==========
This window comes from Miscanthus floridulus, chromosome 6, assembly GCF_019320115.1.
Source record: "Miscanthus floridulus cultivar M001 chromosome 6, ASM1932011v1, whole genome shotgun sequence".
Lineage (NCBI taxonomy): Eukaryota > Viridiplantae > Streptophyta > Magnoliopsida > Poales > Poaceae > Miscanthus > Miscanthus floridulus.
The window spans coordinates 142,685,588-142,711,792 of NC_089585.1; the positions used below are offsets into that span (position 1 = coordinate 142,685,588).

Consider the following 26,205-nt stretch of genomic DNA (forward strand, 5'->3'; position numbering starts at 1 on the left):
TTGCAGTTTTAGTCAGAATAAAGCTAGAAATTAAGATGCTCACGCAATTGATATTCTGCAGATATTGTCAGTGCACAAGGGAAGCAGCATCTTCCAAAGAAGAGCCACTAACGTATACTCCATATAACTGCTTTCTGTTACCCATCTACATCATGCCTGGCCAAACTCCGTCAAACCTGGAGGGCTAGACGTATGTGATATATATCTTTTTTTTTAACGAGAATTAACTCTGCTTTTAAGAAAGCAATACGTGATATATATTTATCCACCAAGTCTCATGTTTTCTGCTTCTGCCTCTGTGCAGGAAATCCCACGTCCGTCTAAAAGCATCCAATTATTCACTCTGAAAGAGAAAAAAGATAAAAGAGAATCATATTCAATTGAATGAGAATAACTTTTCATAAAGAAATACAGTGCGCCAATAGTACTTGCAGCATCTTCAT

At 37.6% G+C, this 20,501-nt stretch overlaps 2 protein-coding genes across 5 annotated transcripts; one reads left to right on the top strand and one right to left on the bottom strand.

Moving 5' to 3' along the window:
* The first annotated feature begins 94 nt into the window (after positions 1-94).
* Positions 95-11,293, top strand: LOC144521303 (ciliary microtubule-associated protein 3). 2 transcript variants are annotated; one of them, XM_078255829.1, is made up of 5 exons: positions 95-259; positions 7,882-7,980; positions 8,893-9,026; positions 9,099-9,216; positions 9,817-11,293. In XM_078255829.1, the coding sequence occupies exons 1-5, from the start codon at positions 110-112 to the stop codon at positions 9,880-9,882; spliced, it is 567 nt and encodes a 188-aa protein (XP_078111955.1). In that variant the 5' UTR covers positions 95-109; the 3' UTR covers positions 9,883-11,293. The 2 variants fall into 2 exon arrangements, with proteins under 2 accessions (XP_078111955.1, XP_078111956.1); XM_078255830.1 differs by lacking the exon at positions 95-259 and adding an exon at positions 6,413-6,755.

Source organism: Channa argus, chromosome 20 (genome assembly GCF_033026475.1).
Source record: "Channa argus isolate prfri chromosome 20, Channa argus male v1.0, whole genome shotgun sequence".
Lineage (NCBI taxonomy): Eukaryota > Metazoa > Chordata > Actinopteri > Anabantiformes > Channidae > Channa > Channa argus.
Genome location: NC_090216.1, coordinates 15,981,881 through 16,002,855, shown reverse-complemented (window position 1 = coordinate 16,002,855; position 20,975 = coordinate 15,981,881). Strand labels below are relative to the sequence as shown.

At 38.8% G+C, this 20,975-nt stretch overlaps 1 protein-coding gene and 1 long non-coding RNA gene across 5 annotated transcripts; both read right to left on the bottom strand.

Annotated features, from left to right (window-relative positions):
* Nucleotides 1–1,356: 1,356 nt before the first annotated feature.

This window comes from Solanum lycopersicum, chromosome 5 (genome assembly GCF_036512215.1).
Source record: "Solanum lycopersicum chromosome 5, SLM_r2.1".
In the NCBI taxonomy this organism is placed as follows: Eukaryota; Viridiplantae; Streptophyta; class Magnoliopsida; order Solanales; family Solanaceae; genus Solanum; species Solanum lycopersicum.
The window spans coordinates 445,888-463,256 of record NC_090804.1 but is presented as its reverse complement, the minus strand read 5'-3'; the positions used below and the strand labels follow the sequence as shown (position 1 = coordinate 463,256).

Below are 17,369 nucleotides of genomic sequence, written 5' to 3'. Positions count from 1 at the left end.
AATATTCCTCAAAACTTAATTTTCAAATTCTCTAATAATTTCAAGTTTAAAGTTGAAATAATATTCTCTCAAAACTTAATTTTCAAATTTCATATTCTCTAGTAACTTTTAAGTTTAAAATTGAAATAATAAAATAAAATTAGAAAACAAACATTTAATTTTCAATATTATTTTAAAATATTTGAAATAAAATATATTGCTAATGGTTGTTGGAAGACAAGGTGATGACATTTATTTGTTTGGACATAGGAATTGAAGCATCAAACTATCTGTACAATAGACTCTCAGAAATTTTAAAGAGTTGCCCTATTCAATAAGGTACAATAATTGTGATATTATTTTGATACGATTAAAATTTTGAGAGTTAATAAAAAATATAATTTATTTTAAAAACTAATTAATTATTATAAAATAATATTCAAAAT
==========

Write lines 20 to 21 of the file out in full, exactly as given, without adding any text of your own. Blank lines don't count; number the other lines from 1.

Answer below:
In the NCBI taxonomy this organism is placed as follows: Eukaryota; Viridiplantae; Streptophyta; class Magnoliopsida; order Solanales; family Solanaceae; genus Solanum; species Solanum lycopersicum.
The window spans coordinates 445,888-463,256 of record NC_090804.1 but is presented as its reverse complement, the minus strand read 5'-3'; the positions used below and the strand labels follow the sequence as shown (position 1 = coordinate 463,256).